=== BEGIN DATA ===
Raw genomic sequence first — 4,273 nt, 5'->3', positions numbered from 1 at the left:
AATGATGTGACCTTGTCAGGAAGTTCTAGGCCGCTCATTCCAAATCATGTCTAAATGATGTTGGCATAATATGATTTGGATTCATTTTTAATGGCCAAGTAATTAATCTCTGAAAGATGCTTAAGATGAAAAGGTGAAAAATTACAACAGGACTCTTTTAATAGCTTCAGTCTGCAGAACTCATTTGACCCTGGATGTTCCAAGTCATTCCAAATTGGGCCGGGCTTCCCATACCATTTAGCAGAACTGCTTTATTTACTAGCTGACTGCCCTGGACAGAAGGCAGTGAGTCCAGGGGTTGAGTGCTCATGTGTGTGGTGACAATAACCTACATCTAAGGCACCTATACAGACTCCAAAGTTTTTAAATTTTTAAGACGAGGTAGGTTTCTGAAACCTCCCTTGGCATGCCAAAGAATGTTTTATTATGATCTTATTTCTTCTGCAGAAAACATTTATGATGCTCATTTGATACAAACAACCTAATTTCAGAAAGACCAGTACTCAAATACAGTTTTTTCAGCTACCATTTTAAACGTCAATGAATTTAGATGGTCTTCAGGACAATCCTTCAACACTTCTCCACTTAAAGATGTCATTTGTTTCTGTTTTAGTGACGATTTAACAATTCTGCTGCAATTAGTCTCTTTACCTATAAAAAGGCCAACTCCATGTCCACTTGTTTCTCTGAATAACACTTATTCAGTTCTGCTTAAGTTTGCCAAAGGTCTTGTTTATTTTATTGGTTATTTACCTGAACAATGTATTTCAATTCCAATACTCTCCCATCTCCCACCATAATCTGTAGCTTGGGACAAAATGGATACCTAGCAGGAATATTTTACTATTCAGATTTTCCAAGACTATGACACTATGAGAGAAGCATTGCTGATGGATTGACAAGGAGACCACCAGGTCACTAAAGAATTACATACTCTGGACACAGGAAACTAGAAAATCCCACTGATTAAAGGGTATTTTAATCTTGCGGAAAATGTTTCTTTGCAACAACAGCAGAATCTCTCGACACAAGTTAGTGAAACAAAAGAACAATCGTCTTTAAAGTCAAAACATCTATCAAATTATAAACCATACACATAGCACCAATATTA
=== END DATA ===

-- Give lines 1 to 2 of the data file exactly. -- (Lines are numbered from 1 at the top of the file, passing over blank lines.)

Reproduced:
Raw genomic sequence first — 4,273 nt, 5'->3', positions numbered from 1 at the left:
AATGATGTGACCTTGTCAGGAAGTTCTAGGCCGCTCATTCCAAATCATGTCTAAATGATGTTGGCATAATATGATTTGGATTCATTTTTAATGGCCAAGTAATTAATCTCTGAAAGATGCTTAAGATGAAAAGGTGAAAAATTACAACAGGACTCTTTTAATAGCTTCAGTCTGCAGAACTCATTTGACCCTGGATGTTCCAAGTCATTCCAAATTGGGCCGGGCTTCCCATACCATTTAGCAGAACTGCTTTATTTACTAGCTGACTGCCCTGGACAGAAGGCAGTGAGTCCAGGGGTTGAGTGCTCATGTGTGTGGTGACAATAACCTACATCTAAGGCACCTATACAGACTCCAAAGTTTTTAAATTTTTAAGACGAGGTAGGTTTCTGAAACCTCCCTTGGCATGCCAAAGAATGTTTTATTATGATCTTATTTCTTCTGCAGAAAACATTTATGATGCTCATTTGATACAAACAACCTAATTTCAGAAAGACCAGTACTCAAATACAGTTTTTTCAGCTACCATTTTAAACGTCAATGAATTTAGATGGTCTTCAGGACAATCCTTCAACACTTCTCCACTTAAAGATGTCATTTGTTTCTGTTTTAGTGACGATTTAACAATTCTGCTGCAATTAGTCTCTTTACCTATAAAAAGGCCAACTCCATGTCCACTTGTTTCTCTGAATAACACTTATTCAGTTCTGCTTAAGTTTGCCAAAGGTCTTGTTTATTTTATTGGTTATTTACCTGAACAATGTATTTCAATTCCAATACTCTCCCATCTCCCACCATAATCTGTAGCTTGGGACAAAATGGATACCTAGCAGGAATATTTTACTATTCAGATTTTCCAAGACTATGACACTATGAGAGAAGCATTGCTGATGGATTGACAAGGAGACCACCAGGTCACTAAAGAATTACATACTCTGGACACAGGAAACTAGAAAATCCCACTGATTAAAGGGTATTTTAATCTTGCGGAAAATGTTTCTTTGCAACAACAGCAGAATCTCTCGACACAAGTTAGTGAAACAAAAGAACAATCGTCTTTAAAGTCAAAACATCTATCAAATTATAAACCATACACATAGCACCAATATTA